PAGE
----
The dry cleaner had gone to the attic in search of his old business package policies. He explained that he had no idea before visiting an attorney that these old expired insurance policies could be of any use to him. Since they were package policies, they contained more than one line of insurance. Parts of the policy provided coverage against damage to his building, against break-ins, storm damage and even workers compensation coverage. As far as he knew, all of this coverage had long ago expired. Why would he still have copies of these old policies? There was no reason, he thought, that he would have kept them. They would have to be in a box or two that he had neglected to put in the dumpster.
He had been told by his attorney to look for that part of the policy that addressed damage to the property of others. Not damage to others he might do in his delivery van. That was covered under the automobile insurance section of the policy. Rather, it was the part of the policy that covered his customers (the slip and fall coverage) that he was looking for. His attorney had told him that that part of the old package policies could provide him the coverage he needed now to address the environmental contamination of his property from perchloroethylene spills below ground that had occurred years earlier. It was these perchloroethylene spills that apparently had caused all the trouble. The landlord, a strip mall owner, had been refinancing and the bank required that he conduct a simple environmental audit that had included soil sampling. The samples had shown perchloroethylene in soil at his end of the strip mall. The landlord was going to have to clean this up to get his refinancing. The cleanup would be expensive and the drycleaner was expected to take care of the bill because he was the one who had inadvertently put the perchloroethylene into the soil over the many years of his operation there.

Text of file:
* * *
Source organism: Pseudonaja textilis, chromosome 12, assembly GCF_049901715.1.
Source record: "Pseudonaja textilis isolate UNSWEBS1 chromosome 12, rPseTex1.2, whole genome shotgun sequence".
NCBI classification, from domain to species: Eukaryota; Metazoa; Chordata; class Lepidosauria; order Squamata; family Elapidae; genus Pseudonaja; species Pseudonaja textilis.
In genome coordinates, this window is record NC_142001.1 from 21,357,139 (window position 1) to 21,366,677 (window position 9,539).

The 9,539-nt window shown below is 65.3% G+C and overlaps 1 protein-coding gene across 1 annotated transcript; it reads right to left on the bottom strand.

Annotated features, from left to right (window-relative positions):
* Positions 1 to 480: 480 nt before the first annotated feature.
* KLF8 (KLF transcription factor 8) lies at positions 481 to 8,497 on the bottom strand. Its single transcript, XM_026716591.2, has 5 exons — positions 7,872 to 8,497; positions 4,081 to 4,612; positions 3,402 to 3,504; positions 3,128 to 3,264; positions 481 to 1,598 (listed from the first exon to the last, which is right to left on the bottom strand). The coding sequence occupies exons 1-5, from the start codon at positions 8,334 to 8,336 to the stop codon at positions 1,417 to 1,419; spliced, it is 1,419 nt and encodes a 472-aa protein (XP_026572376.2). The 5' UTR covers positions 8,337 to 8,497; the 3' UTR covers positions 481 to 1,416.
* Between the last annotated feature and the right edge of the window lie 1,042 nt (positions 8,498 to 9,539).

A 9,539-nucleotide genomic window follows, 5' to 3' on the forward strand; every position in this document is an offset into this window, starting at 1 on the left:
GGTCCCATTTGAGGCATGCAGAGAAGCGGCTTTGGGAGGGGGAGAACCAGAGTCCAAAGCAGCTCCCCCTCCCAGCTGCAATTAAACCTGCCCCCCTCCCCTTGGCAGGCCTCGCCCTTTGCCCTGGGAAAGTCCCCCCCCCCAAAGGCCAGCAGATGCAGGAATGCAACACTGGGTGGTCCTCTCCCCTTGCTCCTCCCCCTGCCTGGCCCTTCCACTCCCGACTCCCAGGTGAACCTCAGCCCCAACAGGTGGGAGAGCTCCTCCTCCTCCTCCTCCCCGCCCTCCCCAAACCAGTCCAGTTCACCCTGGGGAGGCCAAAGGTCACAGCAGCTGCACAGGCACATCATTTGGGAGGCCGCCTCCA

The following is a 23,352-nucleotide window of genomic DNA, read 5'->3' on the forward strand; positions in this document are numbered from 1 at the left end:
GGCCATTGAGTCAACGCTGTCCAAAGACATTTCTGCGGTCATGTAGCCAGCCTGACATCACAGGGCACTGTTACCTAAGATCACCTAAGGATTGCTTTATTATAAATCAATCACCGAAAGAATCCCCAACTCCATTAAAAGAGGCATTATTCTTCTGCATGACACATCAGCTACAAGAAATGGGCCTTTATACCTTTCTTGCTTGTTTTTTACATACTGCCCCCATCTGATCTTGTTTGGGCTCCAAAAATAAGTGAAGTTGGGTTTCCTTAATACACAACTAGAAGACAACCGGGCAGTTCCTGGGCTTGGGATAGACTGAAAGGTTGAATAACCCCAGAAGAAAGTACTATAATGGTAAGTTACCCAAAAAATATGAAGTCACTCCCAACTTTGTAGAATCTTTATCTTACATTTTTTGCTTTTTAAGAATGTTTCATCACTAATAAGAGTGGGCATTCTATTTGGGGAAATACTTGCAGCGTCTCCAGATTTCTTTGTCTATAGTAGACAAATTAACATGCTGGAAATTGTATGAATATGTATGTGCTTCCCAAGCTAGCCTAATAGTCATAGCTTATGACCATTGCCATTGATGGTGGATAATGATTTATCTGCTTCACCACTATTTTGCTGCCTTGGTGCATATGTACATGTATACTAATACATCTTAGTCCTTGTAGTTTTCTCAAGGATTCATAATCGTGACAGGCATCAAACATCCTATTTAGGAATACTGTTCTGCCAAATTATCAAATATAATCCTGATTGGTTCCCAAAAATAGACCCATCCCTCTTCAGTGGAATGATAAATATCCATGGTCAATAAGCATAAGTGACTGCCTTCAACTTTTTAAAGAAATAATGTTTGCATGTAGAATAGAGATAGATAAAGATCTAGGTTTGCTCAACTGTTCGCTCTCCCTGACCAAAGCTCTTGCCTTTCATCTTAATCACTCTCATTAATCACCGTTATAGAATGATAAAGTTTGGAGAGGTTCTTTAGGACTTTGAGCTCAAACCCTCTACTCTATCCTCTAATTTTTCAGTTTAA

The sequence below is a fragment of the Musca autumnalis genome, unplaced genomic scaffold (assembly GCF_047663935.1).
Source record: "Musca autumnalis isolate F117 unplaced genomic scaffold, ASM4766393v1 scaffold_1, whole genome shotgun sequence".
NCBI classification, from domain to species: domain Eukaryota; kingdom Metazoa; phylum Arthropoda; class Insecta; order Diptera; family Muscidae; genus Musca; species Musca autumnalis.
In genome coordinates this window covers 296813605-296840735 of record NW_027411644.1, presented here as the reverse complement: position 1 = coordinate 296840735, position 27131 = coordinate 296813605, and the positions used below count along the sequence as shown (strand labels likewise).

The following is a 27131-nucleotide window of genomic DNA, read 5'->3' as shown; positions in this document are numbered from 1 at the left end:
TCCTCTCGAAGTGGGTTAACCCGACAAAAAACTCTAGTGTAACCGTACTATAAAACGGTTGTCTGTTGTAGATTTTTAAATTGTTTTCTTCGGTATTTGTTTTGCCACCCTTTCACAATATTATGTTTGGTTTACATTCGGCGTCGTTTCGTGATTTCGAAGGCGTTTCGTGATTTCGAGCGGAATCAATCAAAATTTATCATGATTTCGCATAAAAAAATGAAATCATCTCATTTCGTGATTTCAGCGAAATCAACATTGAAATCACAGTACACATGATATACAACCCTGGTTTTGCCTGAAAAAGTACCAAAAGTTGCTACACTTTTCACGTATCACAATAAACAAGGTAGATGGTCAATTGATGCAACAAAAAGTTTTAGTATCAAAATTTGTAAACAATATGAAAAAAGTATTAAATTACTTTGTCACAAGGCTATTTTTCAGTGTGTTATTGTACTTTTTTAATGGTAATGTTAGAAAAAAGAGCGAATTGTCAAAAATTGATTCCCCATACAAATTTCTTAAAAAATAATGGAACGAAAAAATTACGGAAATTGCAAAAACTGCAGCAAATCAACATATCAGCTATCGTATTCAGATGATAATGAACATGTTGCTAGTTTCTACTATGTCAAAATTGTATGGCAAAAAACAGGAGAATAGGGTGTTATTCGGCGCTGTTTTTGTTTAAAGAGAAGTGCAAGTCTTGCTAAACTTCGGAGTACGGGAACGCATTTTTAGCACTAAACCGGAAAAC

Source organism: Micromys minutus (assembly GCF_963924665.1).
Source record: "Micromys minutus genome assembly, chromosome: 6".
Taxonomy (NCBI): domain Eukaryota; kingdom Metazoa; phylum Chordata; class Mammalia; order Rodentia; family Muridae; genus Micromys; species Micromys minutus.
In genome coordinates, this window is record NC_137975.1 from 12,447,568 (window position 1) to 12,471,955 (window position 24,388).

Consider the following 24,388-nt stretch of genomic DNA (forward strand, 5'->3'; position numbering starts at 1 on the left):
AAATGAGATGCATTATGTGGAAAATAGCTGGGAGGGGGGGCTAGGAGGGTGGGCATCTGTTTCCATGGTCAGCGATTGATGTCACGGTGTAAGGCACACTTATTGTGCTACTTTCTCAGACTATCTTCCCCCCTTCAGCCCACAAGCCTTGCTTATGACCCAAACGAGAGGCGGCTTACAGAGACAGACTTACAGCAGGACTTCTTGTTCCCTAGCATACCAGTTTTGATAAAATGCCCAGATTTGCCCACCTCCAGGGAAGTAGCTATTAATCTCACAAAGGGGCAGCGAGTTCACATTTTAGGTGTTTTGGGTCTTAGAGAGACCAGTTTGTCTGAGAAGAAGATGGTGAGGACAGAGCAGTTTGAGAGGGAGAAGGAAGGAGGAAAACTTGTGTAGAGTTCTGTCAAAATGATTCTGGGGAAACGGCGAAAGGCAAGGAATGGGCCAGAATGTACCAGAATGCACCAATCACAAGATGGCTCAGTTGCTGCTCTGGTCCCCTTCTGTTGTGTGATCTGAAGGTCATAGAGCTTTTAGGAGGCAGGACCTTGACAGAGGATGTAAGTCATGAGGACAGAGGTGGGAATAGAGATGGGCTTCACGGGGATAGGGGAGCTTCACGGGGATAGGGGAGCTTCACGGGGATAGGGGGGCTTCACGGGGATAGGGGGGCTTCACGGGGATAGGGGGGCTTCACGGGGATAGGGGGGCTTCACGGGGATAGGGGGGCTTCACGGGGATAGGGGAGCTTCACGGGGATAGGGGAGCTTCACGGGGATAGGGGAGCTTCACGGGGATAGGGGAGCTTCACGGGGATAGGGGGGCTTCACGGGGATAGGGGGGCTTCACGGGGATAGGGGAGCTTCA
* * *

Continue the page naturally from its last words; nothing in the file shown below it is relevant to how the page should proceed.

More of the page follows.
The attorney had assured the dry cleaner that this was indeed legal. The law in his state required that “the polluter” remove the pollution or at least reimburse the landlord if he had to have it done. Up until this time, the dry cleaner had not considered himself a polluter. It was a new role he was going to have to get used to, however before this nightmare would be over.
His attorney had explained that in his state, as in most states, it took policies issued before 1986 to pay for environmental investigations. This was because the later policies contained pollution exclusions that the courts in his state recognized as barring coverage for perchloroethylene spills. Paying the landlord’s environmental experts was likely to be too great for the dry cleaner to handle. After years of operating a successful business, he had significant savings, but these ongoing costs could deplete that savings account in no time. He may even need to consider bankruptcy unless he could find those insurance policies issued before 1986, and successfully file claims that would require his insurers to step in and defend him.
Calling In the Insurance Archeologist
Digging around in the attic, he succeeded in finding one collection of old policies, but these policies dated only to the late 1990s. Telephoning the insurance agent identified on the policies, the dry cleaner found that that insurance agency was no longer in business. Despairing, he reported his lack of success to the attorney, prepared to discuss bankruptcy instead of insurance recovery. However, the attorney suggested another option. He suggested that the dry cleaner hire an insurance archeologist to see what insurance might be located elsewhere.
Working backwards from the earliest insurance policy, the insurance archeologist was able to discover that another insurance agency had purchased the defunct agency’s book of business prior to closing. Contacting that insurance agency, the archeologist found that old policy files no longer existed, but that the agent would permit him to review his old accounting files. A review of these files identified some premium notices issued to the dry cleaner in 1985. These notices identified policy numbers, dates and insurance carrier.
The insurance archeologist provided a specimen policy issued by the same insurance carrier to a different dry cleaner in his state from the 1985 policy period. This policy had a pollution exclusion on it but that exclusion, the attorney advised, was not a bar to coverage as long as the perchloroethylene releases had not been intentional, and had been “sudden and accidental.”
Using the premium notices and specimen policy together, the dry cleaner’s attorney was able to file a claim with the insurance company. The company stepped in to defend the dry cleaner, paid his attorney fees and paid the landlord’s environmental experts.
The moral of the story? Don’t give up. Get some professional help and look under every rock. Ask your attorney about how insurance archeology can help you locate the records you need to defend against environmental claims.